I have been a little fearful of meeting relatives of this -- of this tragedy, because I was afraid that they would judge me, you know, being that I was the only one to walk away from this accident without loss of my life. I mean, there would be some high expectations of me to be somebody I may not be.

I love you.

Meeting up with other people that have lost people, people that are in our accident might help me out quite a bit.

CLAY: The hearing was -- was -- to say it was a difficult day is just such an understatement.

MARK ROSENKER, FORMER CHAIRMAN, NATIONAL TRANSPORTATION SAFETY BOARD: Welcome to the boardroom of the National Transportation Safety Board.

CLAY: We expected to hear that there was a certain amount of responsibility riding with the pilots. That's the way that it is. That's the way that it goes. We were well-prepared for that. What we did not expect was for there to be nothing else.

ROSENKER: The National Transportation Safety Board determines that the probable cause of this accident was the flight crew member's failure to use available cues and aids to identify the airplane's location when the airport surfaced during taxi and their failure to crosscheck and verify that the airplane was on the correct runway before takeoff.

PRUCHNICKI: You could actually hear an audible gasp. Most of the investigative team was all sitting there, making eyes like, you know, can you believe they just said that?

CLAY: They literally threw out the fact that all of their directional information was wrong in the first five minutes.

ROSENKER: And I scratch my head to understand, after the thousands of takeoffs that these men have done, over the hours that they have been flying, how they couldn't see the difference at the moment they were beginning, as they lined up on the runway.

CLAY: They referred to them as these two cowboys, which just, I mean, really? Really? I mean, is that necessary? This is supposed to be a professional environment. That's how you talk?

PRUCHNICKI: The NTSB actually put up two photos, one of what it looked like down Runway 2-6 and one of what it looked like down Runway 2-2, and actually had the audacity to make the comment, look at these two pictures, how could they have gotten it wrong?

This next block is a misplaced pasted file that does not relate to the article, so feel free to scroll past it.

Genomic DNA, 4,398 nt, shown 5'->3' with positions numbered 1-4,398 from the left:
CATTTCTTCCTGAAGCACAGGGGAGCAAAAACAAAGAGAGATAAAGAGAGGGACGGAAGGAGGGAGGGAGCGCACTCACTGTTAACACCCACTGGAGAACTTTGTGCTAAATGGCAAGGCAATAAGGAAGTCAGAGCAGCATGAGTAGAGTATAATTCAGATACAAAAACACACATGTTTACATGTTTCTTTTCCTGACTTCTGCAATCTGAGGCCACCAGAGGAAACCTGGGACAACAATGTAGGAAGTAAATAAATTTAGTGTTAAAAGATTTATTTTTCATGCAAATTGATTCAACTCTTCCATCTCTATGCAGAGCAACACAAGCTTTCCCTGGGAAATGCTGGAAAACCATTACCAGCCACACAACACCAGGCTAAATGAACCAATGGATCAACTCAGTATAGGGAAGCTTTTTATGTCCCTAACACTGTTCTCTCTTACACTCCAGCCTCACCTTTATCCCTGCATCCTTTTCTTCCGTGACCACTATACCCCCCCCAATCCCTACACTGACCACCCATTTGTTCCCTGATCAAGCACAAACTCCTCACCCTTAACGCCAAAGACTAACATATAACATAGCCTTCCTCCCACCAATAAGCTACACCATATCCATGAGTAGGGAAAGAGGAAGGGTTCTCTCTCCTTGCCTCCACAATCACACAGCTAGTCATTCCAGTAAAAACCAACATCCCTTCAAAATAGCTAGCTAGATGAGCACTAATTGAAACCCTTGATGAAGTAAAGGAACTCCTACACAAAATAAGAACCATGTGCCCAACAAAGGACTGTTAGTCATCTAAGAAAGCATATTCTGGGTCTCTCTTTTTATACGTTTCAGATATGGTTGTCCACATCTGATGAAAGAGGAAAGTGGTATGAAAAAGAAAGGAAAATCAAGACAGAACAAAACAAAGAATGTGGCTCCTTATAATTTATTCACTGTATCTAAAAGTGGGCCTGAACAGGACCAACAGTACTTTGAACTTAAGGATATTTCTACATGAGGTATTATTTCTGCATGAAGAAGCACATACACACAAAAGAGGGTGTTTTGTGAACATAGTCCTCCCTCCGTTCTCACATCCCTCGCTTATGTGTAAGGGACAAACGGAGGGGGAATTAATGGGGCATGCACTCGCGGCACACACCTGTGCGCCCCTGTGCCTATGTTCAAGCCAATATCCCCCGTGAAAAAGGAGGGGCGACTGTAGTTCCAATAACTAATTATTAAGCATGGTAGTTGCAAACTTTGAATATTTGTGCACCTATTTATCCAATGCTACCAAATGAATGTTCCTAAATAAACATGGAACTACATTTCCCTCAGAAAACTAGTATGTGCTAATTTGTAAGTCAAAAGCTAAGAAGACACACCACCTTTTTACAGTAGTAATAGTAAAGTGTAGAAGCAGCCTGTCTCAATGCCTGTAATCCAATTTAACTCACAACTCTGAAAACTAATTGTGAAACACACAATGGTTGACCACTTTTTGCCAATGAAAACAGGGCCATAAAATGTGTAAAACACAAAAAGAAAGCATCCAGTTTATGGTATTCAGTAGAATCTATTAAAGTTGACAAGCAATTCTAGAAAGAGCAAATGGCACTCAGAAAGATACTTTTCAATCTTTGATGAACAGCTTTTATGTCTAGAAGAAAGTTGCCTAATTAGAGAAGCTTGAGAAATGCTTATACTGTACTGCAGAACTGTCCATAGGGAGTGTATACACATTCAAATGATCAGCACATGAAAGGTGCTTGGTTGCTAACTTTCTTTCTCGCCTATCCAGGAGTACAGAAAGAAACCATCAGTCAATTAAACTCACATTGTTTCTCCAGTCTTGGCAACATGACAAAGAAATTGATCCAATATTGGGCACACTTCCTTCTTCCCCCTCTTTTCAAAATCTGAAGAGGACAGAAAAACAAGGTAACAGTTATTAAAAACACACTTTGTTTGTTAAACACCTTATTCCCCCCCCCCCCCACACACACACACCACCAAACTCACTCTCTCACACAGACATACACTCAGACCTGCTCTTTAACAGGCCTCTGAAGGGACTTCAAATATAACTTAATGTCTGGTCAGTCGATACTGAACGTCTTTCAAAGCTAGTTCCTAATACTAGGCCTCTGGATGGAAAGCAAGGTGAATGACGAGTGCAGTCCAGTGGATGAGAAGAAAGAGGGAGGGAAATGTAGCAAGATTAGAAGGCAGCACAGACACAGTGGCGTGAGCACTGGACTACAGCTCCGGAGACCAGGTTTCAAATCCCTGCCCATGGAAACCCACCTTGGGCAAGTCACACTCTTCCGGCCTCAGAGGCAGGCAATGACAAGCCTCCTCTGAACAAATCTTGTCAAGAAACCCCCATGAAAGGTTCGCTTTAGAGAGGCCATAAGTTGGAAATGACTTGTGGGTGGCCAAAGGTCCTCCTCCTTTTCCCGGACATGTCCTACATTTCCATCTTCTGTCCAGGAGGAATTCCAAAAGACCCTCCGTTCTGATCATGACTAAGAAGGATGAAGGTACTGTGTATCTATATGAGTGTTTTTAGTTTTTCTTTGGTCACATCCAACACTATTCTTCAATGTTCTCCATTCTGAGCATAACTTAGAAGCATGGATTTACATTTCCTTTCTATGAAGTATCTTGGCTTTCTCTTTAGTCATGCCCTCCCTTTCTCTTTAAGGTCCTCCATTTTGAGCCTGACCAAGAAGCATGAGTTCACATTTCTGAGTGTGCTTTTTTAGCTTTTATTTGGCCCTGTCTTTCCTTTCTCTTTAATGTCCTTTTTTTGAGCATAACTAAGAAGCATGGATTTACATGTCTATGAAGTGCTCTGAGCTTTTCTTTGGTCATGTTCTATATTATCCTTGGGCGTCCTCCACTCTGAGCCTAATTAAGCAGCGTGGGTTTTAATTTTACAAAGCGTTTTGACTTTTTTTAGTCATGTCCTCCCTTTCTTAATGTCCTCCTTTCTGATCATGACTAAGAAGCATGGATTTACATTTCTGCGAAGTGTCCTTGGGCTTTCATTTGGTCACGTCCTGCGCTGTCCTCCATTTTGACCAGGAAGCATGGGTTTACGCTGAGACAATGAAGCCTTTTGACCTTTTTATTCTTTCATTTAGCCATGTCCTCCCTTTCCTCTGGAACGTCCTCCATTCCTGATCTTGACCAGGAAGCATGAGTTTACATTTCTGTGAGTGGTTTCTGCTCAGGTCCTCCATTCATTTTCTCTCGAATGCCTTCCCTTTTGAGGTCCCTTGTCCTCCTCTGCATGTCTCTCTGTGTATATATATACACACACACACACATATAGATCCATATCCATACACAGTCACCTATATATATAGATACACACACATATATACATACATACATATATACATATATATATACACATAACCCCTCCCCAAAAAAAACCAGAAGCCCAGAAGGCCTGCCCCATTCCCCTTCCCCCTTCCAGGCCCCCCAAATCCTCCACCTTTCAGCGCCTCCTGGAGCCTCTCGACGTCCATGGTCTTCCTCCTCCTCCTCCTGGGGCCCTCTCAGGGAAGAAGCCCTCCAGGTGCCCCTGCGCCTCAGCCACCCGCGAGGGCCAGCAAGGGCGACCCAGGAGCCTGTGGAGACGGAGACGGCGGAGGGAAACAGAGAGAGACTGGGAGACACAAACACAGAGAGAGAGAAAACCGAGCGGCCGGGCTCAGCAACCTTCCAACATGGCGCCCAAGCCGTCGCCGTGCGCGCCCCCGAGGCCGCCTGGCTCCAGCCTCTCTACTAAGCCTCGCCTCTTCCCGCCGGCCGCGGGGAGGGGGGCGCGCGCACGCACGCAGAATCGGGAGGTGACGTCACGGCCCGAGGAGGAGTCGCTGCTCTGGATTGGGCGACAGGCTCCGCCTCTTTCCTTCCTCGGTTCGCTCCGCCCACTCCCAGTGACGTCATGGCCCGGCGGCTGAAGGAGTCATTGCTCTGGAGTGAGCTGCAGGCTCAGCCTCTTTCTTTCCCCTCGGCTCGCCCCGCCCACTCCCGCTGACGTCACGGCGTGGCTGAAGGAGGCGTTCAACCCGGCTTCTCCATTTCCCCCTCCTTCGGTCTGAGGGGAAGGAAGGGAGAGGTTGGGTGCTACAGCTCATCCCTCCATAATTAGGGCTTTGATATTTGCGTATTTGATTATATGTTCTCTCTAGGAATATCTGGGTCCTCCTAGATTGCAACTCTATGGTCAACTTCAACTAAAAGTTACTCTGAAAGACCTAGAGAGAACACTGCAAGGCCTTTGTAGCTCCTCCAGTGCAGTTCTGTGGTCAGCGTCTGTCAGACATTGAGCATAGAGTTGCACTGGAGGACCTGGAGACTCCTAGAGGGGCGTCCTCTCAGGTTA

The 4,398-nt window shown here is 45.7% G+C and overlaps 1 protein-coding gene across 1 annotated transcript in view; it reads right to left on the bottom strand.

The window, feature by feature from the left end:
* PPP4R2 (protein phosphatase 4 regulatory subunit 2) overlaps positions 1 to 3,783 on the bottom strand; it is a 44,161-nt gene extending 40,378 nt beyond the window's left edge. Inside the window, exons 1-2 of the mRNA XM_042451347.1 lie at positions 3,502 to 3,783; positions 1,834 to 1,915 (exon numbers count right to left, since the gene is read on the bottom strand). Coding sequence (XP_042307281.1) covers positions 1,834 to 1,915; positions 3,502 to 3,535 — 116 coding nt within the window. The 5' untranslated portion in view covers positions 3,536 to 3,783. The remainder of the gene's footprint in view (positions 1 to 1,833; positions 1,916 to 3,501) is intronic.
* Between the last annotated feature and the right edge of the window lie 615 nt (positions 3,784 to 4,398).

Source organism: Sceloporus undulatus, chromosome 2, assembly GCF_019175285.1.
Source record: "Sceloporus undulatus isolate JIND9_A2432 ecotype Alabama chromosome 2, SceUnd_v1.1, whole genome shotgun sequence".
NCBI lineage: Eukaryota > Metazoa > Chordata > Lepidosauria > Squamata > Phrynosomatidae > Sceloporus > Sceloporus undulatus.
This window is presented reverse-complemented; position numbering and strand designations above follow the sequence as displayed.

I'm willing to bet that if the crew had those two pictures to choose from, they would have chose the right one. It was not a matter of choosing between two different choices. It was a matter of why they thought they were in the position they were. That should have been the focus.

NELSON: There were too many times that I really wanted to stand up and go, how can you say that?

CLAY: And I listened to them dismiss the tower from the whole thing. And I got up and walked out. I didn't know what to do, the fact that I couldn't -- I couldn't say anything. I couldn't go, wait a minute. You know, none of us could say anything. You couldn't question anything. That I got up and I walked out.

NELSON: The NTSB is mandated by Congress to find a cause of the accident.

PRUCHNICKI: We're actually one of the last industrial nations to determine a single probable cause.

HERSMAN: When Congress created us, one of the things that they asked us to do was to determine the probable cause. That's been a part of our statute for over 40 years. PRUCHNICKI: And when you look at a complex accident like this, you

can't look at one individual thing. You have to look at the interactions. Once we can put in that term pilot error, it makes us feel better that we found out what went wrong. We don't need to look any further. We have our scapegoat and we can all take comfort in the system and move forward from here.

PAUL NELSON, AIRLINE PILOTS ASSOCIATION VICE CHAIRMAN: If this person is bad, this person who do bad thing, if I just remove from the system now and make it safer. We've gotten what we also typically term the low-hanging fruit, easy stuff to fix. We keep take all the pilots out, so we need to move so that we can actually create real safety. Human error is a symptom of something much deeper in the system that is not correct. And until we recognize that, we're gonna have a really hard time bettering the system. Congress has to act and say, we will change our NTSB charter and we will say now you need to find the contributors rather than going after a single cause.